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July 21
1952 - 7.5-magnitude Kern County earthquake devastates Tehachapi; damage spread from San Diego to Las Vegas [story]
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Tom Torlakson

The State Board of Education (SBE) on Wednesday took the final steps in approving a landmark Accountability and Improvement System that will provide a wealth of new information to help parents, educators, and the public evaluate schools and districts, identify strengths and weaknesses, and provide targeted assistance.

Wednesday’s actions pave the way for the system, called the California School Dashboard, to be unveiled to the public in late February or March. Next year several changes will be made to strengthen and improve the Dashboard for the 2017-18 school year when it will be fully operational.

“This completes the final pieces of a groundbreaking system to help the public better understand what is going on in our schools,” said California State Board of Education President Mike Kirst. “I look forward to the launch of the California School Dashboard later this year, but this is just the beginning. We plan to make significant improvements in future years.”

Kirst and State Superintendent of Public Instruction Tom Torlakson thanked the California Department of Education (CDE) staff and educators throughout the state for their creativity and hard work in producing the California School Dashboard, which was years in the making.

“This ambitious system was not easy to put together,” Torlakson said. “It never would have happened without a remarkable effort by a supremely talented group of CDE staff members, help from educators throughout the state, and strong leadership from the State Board of Education.”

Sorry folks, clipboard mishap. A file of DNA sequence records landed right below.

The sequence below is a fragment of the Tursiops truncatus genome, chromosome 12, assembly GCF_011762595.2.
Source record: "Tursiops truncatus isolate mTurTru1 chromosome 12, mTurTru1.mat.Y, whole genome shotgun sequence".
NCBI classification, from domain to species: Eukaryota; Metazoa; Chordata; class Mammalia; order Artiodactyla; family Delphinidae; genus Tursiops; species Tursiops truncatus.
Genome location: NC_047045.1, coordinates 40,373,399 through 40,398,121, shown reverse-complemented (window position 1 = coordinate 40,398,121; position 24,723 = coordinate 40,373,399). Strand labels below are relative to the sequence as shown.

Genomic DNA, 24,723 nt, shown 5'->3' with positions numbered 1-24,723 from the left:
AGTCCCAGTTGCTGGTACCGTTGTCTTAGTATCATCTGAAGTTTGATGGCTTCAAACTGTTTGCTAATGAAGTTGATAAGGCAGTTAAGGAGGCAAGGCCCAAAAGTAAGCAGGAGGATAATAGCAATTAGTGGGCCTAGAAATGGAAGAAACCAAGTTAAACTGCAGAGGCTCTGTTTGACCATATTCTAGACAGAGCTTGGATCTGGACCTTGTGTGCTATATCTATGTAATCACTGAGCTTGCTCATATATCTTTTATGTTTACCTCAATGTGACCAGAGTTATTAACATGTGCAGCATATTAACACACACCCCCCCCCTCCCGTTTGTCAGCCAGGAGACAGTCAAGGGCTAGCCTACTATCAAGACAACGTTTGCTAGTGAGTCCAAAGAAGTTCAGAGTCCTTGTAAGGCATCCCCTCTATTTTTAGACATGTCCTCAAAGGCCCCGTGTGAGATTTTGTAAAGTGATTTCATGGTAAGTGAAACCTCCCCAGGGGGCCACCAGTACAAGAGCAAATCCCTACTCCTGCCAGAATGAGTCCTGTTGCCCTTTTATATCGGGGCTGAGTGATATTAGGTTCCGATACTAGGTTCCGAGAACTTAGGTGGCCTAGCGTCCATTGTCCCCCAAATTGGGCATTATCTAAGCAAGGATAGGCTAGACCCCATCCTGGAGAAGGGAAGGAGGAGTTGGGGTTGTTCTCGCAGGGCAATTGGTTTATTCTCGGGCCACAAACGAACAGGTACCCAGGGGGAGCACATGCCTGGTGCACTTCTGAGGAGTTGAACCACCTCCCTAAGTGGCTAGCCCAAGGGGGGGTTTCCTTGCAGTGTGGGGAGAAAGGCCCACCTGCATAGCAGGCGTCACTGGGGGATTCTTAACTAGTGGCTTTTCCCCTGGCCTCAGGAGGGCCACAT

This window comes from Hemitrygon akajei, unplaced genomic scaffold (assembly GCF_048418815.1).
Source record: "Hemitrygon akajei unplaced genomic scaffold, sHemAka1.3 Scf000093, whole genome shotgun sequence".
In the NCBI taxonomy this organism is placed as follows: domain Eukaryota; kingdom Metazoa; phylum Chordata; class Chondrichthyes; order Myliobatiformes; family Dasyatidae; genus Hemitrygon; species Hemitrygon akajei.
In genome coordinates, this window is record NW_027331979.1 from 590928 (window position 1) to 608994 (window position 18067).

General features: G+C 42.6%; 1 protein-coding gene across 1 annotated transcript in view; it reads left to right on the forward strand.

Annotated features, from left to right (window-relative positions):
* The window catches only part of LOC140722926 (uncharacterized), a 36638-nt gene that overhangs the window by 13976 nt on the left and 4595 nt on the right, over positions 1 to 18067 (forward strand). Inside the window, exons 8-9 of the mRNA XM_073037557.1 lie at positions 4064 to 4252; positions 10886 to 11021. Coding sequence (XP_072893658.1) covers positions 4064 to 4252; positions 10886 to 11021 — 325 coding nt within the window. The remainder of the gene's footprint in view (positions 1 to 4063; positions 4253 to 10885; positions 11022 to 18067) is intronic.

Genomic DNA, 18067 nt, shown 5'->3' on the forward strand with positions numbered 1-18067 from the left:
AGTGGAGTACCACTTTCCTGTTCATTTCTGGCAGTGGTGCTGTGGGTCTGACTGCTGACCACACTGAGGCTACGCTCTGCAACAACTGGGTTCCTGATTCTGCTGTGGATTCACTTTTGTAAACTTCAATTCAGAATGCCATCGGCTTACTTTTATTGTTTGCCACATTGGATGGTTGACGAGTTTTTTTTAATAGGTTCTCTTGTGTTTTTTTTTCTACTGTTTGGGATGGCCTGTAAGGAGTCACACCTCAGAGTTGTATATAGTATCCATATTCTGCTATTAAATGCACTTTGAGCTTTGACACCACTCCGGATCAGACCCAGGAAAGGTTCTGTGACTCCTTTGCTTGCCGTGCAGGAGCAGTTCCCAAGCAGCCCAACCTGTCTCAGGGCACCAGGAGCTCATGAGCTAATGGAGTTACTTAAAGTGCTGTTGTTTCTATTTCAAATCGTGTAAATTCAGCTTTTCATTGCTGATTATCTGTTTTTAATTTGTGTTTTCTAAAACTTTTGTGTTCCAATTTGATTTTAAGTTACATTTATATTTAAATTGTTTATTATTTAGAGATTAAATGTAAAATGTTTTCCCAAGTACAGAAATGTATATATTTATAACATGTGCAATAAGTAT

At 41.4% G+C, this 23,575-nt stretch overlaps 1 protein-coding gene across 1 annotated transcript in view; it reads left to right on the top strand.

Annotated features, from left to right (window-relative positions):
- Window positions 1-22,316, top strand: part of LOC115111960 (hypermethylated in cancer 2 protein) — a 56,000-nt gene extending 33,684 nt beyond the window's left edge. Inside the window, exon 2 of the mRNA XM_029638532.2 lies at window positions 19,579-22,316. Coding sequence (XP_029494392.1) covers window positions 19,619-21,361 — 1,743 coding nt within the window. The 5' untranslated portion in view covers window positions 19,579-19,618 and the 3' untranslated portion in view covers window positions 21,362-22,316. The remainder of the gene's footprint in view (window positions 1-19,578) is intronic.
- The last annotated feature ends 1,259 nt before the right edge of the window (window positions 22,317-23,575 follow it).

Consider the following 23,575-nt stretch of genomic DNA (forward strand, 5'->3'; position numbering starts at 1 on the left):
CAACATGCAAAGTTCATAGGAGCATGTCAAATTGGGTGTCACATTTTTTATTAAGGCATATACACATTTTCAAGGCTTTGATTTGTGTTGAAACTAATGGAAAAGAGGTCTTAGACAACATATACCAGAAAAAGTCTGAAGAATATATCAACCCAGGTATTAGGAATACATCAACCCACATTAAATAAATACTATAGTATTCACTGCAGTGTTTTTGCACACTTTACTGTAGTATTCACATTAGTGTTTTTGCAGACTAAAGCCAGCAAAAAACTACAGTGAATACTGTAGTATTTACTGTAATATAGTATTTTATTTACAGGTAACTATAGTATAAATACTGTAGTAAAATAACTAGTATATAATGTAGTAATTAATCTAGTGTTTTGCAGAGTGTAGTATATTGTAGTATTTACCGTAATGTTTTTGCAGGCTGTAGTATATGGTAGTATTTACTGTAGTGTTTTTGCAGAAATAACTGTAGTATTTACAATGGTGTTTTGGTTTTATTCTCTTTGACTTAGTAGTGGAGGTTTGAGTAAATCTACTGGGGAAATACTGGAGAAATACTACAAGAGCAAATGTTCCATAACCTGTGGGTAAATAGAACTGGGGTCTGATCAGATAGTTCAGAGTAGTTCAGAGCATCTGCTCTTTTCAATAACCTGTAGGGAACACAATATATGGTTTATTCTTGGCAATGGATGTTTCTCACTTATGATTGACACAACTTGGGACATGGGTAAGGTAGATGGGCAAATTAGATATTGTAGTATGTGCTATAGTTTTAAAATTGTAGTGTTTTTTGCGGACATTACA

Torlakson said the California School Dashboard will be far more useful to parents and the public than the previous Academic Performance Index, which relied on test scores to produce one number for each school.

“This is another example of California’s national leadership,” he said. “Our students, our schools, and our districts will benefit by having so much readily available information about the performance of schools and districts in the elements needed to create a successful, positive learning environment.”

The SBE approved performance standards for the Academic Indicator, which includes student results on standardized tests for English Language Arts and mathematics, and tools to assist districts in measuring and publicly reporting their progress on two local indicators, academic standards implementation and parent engagement.

The Academic Indicator will be based on assessments of the California State Standards in English Language Arts and mathematics , which are more rigorous than the former standards and expect students to demonstrate critical thinking, analytical writing, and problem-solving skills needed to be ready for college and the 21st century job market.

For this indicator, schools and districts will be rated on how close their student test scores in English Language Arts and mathematics are to Level 3, which demonstrates that students have the knowledge and skills associated with college content readiness. To determine this, all scores will be averaged and the average will be compared to Level 3. In some cases the average will be below Level 3 and in others it will be above.

As with the other indicators, performance will be based on status, how each school or district fared last year, and change—how much they have improved or declined in the last three years. Schools will be rated based on a combination of these factors and assigned one of five performance levels. From highest to lowest: Blue, Green, Yellow, Orange and Red.

The State Board previously approved performance standards for four state indicators: readiness for college and careers, graduation rates, progress of English learners, and suspension rates. In addition, the Board approved tools for four local indicators: basic conditions at schools, school climate, coordination of services for foster youth, and coordination of services for expelled youth.

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1 Comment

  1. Patricia Curran Love says:

    Emphasis on English/Language Arts and Mathematics is interesting but needs specific definition. Does it adhere to prior State Standards? Is there a literature component? Is STEAM still priority? How will special needs be addressed? Will charter schools be used to meet the needs of students with special talents, immigrants, those who learn differently?
    Will teachers be selected and trained for specific assignments?

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